There are changing expectations on both sides that need to be talked through. Some parents, once they retire, go to extremes; they travel, they feel that they're finished raising children, and they're not available to their kids. Other parents think their kids are most important people in lives now, and they're on their kids' doorsteps or calling them constantly. Some kids think that their parents have money saved up and can give them some of it, or that they have time to baby-sit the grandchildren whenever needed. Vandervelde says, "Honest discussion is best way to figure out what everybody is expecting from each other."

"Be aware that older people are known for rigidity," Vandervelde says. "We get to a certain age, we think we know it all. We tend to get stuck in our religious opinions or political opinions." That's why she recommends changing your outlook on life. "Try to be more open, and think about facing the future with more wonder and adventure. This can be a good time if you're not rigid in your thinking."

Here is an excerpt from "Retirement for Two":

Freud said that work and love are the two major ingredients of life, and it seems logical that the loss of one will have major effects on the other. Retirees whose identity was found largely through work have a lot of soul-searching to do as they look for identity elsewhere. And people whose close relationships have been neglected will have to do a lot of work in order to establish a basis that will be satisfying for the rest of their lives. This has always been true, but there are three major reasons why we need to pay more attention to retirement now than ever.

One is that the first baby boomers turned fifty-five in 2002 and technically became senior citizens. Fifty-nine million people born before 1946 are already retired or soon will be retiring, but they are being joined over the next few years by seventy-seven million boomers-those who were born between 1946 and 1964. Because the boomers are a huge population cohort, they are already starting to redefine retirement, and this stage is attracting as much focus as all of their other stages have. As they have always done, boomers will look for-indeed, they will expect-answers.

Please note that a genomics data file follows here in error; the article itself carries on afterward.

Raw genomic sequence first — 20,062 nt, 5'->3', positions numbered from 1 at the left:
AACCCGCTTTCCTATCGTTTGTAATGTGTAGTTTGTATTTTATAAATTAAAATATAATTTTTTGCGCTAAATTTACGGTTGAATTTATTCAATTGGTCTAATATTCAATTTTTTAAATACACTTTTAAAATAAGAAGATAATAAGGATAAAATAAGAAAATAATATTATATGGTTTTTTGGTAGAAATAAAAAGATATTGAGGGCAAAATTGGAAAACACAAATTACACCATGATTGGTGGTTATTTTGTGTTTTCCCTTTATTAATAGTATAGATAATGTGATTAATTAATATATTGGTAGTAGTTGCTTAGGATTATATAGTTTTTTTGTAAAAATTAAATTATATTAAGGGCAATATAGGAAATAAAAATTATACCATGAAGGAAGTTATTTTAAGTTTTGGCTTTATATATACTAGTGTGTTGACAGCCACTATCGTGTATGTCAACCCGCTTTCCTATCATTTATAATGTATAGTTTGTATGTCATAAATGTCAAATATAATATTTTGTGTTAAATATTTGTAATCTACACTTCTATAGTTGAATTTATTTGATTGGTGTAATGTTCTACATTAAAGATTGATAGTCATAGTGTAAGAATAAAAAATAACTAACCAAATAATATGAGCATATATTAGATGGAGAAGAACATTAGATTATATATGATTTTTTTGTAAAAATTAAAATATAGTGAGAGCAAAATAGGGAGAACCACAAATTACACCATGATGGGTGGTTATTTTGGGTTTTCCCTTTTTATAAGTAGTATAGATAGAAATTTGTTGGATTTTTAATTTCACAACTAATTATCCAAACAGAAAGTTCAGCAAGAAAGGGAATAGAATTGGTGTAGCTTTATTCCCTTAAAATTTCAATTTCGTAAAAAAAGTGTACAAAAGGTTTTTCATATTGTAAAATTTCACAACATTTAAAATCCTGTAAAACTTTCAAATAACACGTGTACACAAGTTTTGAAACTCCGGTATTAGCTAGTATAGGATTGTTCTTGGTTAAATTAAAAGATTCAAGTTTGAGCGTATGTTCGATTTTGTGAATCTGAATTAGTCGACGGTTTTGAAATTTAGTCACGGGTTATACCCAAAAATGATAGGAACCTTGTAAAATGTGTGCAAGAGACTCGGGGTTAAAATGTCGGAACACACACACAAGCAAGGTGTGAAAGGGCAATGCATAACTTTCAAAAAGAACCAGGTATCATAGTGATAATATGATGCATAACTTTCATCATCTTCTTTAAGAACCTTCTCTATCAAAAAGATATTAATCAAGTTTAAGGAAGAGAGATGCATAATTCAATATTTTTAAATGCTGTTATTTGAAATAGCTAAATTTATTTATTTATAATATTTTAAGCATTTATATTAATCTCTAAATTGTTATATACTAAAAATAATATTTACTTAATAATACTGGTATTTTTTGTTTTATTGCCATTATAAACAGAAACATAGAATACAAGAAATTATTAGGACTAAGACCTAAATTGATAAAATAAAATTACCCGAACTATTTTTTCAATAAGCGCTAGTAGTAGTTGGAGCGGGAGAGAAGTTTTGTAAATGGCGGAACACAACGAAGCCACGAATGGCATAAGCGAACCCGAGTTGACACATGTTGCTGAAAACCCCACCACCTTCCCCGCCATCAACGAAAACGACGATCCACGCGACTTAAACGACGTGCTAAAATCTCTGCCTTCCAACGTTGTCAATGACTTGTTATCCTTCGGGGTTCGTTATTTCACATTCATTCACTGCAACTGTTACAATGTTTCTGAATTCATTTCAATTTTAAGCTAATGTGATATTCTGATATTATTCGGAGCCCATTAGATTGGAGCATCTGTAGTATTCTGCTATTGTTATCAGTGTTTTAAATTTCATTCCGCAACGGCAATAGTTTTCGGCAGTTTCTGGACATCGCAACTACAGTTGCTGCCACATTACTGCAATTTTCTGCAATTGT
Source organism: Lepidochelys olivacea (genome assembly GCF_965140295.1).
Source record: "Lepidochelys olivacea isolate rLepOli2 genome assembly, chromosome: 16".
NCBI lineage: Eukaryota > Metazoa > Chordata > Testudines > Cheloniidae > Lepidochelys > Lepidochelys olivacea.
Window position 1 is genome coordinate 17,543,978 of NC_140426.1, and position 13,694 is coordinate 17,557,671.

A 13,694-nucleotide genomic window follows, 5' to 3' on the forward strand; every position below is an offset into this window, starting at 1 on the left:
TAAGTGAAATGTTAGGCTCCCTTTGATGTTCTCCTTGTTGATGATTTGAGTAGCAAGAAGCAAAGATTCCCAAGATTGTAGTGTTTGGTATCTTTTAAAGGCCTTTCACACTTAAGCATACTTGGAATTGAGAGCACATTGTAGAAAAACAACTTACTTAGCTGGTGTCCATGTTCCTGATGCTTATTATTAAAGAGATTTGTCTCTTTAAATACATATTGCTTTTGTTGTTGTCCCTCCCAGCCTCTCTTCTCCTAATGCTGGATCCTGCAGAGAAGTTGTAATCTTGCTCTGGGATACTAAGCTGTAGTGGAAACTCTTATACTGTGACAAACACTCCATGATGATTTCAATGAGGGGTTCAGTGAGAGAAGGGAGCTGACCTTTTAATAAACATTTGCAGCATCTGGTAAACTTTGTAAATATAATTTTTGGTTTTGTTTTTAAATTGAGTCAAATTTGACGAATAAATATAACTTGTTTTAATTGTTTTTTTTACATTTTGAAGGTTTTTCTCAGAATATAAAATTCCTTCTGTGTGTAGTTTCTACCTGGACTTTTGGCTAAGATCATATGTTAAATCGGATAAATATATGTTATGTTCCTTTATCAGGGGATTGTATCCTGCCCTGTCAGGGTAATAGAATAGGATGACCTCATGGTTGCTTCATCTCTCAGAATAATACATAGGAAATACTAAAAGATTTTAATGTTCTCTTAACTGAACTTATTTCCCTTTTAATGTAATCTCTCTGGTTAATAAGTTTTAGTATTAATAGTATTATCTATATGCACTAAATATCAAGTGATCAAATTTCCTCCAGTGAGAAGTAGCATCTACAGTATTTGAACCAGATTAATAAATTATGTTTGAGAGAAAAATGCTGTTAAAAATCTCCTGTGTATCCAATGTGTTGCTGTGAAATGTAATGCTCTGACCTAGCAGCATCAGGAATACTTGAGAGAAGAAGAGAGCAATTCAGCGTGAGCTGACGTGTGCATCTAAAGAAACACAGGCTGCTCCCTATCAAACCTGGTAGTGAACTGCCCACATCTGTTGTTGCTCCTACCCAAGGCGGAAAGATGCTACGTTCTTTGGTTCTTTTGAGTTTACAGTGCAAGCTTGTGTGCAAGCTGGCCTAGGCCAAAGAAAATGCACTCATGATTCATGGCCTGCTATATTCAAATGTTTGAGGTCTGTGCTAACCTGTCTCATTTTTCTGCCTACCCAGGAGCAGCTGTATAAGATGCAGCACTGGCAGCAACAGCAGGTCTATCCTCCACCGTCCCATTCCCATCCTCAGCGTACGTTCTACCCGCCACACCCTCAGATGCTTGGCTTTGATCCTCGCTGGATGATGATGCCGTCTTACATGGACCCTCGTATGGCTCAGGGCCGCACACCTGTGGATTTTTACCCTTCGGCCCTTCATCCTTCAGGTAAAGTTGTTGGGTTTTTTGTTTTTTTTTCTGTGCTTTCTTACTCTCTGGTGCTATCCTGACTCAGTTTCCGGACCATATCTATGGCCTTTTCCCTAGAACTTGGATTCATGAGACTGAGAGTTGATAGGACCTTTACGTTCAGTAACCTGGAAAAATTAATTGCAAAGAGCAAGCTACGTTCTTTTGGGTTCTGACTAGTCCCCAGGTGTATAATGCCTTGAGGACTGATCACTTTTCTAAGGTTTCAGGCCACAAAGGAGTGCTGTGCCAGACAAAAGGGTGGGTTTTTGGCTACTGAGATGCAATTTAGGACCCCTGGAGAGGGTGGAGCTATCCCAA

Two, age discrimination is a fact of life, and many people are finding themselves out of work earlier than they had planned. Furthermore, we seem to be living longer and longer-seventy-seven is now the life expectancy for men, eighty-four for women. So, many of us will find ourselves coupled-without our usual routines-for many, many years. We'd better find mechanisms and systems to make it a happy time.

Three, retirement is more complicated now than ever because of the many choices we have. Only a few years ago, gender and age roles were strictly defined. Now the options are wide open. With fewer and fewer prescriptions, we all need to figure it out for ourselves. And better late than never! It becomes very clear to most of us at retirement that life is not a dress rehearsal.

Excerpted from Retirement for Two by Maryanne Vandervelde Copyright© 2004 by Maryanne Vandervelde. Excerpted by permission of Bantam, a division of Random House, Inc. All rights reserved. No part of this excerpt may be reproduced or reprinted without permission in writing from the publisher.